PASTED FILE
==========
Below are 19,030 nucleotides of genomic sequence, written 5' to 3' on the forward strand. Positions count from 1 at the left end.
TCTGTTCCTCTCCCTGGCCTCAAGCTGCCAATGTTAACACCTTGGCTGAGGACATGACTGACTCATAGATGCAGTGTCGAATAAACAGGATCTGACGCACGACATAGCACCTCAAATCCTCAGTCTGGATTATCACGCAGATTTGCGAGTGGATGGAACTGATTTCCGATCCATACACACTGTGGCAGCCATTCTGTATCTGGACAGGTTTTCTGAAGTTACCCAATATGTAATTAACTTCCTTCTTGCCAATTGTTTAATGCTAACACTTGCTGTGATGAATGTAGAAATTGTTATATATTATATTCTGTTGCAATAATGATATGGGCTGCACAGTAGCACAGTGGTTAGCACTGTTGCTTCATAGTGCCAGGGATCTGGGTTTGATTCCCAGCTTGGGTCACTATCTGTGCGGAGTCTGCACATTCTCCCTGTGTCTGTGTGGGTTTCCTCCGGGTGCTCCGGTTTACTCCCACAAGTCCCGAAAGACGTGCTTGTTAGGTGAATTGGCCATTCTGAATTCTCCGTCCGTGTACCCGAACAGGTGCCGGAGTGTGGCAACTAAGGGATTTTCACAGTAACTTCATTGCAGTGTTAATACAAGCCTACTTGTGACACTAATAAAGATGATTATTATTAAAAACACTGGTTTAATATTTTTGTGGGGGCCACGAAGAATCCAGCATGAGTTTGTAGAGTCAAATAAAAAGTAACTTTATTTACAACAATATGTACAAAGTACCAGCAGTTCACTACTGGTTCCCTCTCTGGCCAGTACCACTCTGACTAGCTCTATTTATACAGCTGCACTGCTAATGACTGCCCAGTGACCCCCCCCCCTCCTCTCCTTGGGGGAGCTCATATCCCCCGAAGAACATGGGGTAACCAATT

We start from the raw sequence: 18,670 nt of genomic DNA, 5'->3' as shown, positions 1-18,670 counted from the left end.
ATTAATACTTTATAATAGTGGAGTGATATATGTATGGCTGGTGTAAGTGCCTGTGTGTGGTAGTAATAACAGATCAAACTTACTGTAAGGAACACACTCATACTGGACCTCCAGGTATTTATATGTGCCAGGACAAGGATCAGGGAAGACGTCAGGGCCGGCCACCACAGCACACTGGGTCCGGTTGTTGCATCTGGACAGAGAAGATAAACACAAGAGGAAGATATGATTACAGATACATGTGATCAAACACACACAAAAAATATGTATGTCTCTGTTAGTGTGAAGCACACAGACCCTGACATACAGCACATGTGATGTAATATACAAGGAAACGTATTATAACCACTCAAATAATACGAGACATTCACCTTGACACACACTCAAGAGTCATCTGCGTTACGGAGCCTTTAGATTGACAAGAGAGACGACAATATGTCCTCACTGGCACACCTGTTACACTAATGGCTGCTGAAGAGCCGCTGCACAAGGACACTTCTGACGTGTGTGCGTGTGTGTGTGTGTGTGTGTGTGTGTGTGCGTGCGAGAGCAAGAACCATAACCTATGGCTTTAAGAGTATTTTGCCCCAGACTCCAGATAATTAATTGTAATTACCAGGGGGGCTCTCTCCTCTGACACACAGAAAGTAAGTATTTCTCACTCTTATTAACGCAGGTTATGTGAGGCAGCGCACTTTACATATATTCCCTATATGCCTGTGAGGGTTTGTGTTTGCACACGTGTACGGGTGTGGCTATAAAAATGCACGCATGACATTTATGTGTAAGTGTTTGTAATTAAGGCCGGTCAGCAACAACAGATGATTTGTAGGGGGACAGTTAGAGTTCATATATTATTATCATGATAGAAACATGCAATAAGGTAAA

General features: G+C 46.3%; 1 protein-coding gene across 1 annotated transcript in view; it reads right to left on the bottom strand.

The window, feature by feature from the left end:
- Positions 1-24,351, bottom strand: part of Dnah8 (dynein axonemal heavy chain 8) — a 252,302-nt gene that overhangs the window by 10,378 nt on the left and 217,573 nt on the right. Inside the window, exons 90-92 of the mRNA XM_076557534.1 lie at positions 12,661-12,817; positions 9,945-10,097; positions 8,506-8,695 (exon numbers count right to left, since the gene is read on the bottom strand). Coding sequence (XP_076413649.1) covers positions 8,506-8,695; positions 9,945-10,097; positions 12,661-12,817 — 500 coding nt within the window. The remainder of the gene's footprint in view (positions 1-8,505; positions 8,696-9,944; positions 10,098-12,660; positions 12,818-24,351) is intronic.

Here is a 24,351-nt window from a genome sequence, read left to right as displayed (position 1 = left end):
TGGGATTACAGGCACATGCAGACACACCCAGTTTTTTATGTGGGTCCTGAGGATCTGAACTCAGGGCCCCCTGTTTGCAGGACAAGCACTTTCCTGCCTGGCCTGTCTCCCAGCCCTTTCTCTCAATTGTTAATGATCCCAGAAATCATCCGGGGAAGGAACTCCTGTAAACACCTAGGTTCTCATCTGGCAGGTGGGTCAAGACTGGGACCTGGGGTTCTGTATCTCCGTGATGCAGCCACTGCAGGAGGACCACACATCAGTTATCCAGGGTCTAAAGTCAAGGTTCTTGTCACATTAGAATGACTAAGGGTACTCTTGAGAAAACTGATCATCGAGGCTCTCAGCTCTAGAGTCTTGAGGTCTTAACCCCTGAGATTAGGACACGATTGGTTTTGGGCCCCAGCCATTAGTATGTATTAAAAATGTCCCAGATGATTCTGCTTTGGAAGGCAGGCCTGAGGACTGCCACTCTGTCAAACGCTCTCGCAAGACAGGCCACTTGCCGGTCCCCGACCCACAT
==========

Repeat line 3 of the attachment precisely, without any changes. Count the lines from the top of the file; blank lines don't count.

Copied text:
We start from the raw sequence: 18,670 nt of genomic DNA, 5'->3' as shown, positions 1-18,670 counted from the left end.